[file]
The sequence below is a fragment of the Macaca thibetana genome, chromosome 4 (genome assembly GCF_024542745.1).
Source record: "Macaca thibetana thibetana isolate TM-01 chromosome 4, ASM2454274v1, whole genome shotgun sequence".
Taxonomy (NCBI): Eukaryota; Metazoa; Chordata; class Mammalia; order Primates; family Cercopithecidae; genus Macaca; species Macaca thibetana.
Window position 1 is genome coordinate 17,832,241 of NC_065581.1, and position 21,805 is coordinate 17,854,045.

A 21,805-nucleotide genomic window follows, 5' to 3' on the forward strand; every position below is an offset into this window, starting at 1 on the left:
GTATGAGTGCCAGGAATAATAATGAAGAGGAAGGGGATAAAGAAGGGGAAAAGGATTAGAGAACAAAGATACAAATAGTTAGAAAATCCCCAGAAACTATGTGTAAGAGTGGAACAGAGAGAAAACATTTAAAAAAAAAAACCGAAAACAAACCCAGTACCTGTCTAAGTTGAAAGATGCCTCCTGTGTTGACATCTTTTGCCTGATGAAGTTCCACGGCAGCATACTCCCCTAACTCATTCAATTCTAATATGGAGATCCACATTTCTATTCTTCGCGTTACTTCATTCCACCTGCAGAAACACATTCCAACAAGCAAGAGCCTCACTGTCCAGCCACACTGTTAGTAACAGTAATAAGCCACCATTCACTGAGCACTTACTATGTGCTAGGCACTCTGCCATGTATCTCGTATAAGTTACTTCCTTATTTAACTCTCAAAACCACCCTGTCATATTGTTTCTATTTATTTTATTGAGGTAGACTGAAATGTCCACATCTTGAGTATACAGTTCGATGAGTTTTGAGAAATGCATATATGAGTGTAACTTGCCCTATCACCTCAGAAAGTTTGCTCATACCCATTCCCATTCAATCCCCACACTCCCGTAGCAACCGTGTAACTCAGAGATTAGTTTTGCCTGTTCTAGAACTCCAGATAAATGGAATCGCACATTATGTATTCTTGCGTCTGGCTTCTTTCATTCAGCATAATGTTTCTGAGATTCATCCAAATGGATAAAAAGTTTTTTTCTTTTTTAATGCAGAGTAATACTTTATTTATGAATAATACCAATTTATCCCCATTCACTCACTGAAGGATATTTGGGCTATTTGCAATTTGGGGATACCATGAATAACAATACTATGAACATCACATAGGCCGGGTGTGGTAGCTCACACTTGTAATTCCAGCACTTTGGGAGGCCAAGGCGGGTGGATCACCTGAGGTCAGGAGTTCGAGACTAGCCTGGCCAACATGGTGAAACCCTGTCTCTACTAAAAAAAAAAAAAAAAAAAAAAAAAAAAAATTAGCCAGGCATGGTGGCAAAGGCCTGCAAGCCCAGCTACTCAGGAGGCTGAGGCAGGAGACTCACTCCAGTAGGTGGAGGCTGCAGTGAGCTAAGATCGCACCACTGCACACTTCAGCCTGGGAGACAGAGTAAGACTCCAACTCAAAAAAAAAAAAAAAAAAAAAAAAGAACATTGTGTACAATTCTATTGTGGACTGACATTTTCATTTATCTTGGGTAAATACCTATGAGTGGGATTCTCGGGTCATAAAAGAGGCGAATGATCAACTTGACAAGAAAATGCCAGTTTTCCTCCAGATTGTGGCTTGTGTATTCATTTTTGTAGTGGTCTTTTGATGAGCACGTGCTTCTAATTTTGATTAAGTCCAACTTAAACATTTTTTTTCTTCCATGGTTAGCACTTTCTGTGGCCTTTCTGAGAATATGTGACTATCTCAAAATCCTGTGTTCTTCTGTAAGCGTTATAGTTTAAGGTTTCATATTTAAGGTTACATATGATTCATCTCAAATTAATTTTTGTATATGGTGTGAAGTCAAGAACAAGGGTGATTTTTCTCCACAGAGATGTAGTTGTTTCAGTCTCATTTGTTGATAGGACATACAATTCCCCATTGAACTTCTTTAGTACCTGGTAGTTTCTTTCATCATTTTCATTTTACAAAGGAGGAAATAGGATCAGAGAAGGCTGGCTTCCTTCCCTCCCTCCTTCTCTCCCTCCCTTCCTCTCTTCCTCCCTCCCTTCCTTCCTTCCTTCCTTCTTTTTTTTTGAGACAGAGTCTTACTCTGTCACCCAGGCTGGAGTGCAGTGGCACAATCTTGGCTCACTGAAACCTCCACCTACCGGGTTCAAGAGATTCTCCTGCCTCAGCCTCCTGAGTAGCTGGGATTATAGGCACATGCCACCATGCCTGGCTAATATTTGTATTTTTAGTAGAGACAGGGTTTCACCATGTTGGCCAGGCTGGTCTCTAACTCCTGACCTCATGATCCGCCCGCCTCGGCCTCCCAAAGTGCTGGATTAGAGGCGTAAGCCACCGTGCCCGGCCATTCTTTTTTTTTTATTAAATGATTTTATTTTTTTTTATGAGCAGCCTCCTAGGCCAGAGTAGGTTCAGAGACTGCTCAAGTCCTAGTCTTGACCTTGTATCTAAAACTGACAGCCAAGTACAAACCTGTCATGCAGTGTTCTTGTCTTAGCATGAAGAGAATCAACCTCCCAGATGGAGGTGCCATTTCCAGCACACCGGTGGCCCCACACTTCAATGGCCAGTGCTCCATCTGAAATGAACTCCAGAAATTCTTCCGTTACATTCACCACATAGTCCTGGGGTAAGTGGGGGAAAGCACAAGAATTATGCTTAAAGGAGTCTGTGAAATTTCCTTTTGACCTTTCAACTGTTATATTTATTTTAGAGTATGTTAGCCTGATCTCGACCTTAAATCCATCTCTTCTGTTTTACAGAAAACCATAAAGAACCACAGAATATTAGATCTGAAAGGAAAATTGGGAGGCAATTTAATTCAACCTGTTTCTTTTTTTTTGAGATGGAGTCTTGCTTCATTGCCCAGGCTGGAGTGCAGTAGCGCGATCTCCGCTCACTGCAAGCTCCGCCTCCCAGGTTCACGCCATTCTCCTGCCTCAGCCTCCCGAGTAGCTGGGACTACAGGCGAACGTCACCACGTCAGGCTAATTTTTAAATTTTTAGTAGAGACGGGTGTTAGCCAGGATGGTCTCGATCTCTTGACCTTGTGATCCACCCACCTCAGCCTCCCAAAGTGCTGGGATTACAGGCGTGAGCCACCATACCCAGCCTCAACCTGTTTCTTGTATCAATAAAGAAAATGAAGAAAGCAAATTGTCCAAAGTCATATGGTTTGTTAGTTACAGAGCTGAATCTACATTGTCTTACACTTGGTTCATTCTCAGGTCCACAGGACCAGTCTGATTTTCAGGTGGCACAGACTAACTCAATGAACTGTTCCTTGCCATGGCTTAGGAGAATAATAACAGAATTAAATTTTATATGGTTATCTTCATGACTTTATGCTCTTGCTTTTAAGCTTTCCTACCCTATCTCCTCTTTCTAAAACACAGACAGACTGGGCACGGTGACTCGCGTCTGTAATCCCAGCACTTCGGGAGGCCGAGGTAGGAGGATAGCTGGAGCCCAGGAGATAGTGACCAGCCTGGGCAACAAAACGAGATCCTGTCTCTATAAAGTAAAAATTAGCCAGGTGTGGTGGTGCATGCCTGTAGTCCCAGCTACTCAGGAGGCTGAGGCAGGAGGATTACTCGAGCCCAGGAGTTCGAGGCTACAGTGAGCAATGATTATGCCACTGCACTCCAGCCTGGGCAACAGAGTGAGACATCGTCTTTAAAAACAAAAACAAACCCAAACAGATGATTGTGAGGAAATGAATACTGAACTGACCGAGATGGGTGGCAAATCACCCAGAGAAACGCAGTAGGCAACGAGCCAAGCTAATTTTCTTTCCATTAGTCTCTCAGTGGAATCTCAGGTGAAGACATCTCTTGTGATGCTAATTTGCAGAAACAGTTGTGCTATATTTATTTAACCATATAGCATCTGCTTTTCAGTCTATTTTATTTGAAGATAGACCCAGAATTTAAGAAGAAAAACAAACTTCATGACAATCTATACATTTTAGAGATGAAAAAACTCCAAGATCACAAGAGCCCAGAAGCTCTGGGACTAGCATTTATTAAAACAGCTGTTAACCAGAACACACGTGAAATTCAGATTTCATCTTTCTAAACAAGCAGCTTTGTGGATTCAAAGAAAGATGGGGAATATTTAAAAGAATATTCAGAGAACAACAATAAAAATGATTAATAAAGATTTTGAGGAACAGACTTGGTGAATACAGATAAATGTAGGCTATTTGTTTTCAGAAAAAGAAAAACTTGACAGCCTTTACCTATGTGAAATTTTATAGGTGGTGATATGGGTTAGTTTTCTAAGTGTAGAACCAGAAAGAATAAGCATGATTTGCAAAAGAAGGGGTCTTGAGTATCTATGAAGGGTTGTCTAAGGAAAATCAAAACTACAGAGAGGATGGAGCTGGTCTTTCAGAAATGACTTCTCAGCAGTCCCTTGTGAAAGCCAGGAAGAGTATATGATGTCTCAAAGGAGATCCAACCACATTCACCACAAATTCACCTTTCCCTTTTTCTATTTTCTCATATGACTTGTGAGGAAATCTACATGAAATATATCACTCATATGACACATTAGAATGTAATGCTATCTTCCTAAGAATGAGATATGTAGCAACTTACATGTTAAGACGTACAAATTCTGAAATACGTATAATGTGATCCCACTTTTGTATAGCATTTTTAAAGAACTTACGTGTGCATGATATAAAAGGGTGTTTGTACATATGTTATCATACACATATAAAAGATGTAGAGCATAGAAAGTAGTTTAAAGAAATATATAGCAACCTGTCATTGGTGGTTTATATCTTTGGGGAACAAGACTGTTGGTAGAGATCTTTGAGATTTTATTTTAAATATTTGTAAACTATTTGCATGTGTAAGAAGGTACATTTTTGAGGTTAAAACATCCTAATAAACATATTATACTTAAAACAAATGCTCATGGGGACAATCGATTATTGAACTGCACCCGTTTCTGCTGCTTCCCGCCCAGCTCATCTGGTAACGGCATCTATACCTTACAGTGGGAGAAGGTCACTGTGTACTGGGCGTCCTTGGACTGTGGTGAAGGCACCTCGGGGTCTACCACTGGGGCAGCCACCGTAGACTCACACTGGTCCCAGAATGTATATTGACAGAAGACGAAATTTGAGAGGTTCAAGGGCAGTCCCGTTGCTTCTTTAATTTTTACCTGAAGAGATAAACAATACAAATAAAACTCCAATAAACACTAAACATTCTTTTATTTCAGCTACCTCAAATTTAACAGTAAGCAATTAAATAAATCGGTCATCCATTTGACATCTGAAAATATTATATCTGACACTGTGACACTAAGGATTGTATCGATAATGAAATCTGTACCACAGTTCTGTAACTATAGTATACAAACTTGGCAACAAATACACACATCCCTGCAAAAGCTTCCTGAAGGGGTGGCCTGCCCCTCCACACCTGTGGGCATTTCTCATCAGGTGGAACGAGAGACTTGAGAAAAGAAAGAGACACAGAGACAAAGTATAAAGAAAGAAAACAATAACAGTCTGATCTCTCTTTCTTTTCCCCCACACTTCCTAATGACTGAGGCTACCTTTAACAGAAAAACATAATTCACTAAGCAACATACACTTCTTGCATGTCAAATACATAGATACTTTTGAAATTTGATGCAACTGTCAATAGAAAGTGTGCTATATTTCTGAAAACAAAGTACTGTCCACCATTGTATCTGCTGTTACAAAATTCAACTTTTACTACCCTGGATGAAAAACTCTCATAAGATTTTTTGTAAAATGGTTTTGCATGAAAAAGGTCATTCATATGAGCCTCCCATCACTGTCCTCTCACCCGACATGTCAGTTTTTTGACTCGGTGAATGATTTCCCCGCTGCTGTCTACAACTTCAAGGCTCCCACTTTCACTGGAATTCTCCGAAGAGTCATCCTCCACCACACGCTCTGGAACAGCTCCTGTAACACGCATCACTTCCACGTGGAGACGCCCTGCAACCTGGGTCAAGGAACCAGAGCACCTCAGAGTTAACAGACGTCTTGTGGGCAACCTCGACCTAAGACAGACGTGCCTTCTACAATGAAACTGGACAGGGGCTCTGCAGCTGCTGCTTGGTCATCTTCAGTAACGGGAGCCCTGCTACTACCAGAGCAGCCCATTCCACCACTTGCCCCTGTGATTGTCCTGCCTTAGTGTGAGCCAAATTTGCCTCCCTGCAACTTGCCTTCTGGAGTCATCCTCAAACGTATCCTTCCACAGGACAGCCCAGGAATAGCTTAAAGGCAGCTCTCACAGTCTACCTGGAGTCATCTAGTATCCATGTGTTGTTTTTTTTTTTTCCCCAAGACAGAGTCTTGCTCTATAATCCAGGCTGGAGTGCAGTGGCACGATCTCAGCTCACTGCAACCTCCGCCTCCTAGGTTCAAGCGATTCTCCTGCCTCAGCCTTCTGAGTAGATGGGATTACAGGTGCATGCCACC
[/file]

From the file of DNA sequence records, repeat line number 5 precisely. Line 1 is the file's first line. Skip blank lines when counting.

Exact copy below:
A 21,805-nucleotide genomic window follows, 5' to 3' on the forward strand; every position below is an offset into this window, starting at 1 on the left: